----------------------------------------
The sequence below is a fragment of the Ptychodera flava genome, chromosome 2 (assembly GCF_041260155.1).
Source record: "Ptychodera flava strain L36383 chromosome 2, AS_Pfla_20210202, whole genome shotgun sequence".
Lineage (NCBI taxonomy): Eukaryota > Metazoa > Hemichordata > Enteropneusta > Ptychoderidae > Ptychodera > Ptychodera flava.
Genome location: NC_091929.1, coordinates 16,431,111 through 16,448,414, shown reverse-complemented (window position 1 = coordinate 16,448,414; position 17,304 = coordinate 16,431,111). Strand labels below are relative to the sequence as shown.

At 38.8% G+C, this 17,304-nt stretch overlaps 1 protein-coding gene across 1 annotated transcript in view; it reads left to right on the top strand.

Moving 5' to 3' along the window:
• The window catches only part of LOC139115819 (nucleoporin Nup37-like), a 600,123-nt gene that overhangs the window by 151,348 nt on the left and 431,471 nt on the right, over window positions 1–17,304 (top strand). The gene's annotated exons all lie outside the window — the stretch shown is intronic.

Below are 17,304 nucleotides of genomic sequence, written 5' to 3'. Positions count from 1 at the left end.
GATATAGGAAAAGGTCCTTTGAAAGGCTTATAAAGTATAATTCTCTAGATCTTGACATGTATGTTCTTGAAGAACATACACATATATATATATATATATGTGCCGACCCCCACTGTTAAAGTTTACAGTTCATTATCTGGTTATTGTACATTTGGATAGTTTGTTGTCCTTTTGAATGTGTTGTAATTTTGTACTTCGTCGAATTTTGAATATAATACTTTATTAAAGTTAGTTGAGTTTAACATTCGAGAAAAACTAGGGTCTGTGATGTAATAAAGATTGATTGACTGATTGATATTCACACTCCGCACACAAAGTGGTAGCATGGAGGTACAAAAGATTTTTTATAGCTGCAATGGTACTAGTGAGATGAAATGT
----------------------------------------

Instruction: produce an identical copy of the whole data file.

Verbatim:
The sequence below is a fragment of the Ptychodera flava genome, chromosome 2 (assembly GCF_041260155.1).
Source record: "Ptychodera flava strain L36383 chromosome 2, AS_Pfla_20210202, whole genome shotgun sequence".
Lineage (NCBI taxonomy): Eukaryota > Metazoa > Hemichordata > Enteropneusta > Ptychoderidae > Ptychodera > Ptychodera flava.
Genome location: NC_091929.1, coordinates 16,431,111 through 16,448,414, shown reverse-complemented (window position 1 = coordinate 16,448,414; position 17,304 = coordinate 16,431,111). Strand labels below are relative to the sequence as shown.

At 38.8% G+C, this 17,304-nt stretch overlaps 1 protein-coding gene across 1 annotated transcript in view; it reads left to right on the top strand.

Moving 5' to 3' along the window:
• The window catches only part of LOC139115819 (nucleoporin Nup37-like), a 600,123-nt gene that overhangs the window by 151,348 nt on the left and 431,471 nt on the right, over window positions 1–17,304 (top strand). The gene's annotated exons all lie outside the window — the stretch shown is intronic.

Below are 17,304 nucleotides of genomic sequence, written 5' to 3'. Positions count from 1 at the left end.
GATATAGGAAAAGGTCCTTTGAAAGGCTTATAAAGTATAATTCTCTAGATCTTGACATGTATGTTCTTGAAGAACATACACATATATATATATATATATGTGCCGACCCCCACTGTTAAAGTTTACAGTTCATTATCTGGTTATTGTACATTTGGATAGTTTGTTGTCCTTTTGAATGTGTTGTAATTTTGTACTTCGTCGAATTTTGAATATAATACTTTATTAAAGTTAGTTGAGTTTAACATTCGAGAAAAACTAGGGTCTGTGATGTAATAAAGATTGATTGACTGATTGATATTCACACTCCGCACACAAAGTGGTAGCATGGAGGTACAAAAGATTTTTTATAGCTGCAATGGTACTAGTGAGATGAAATGT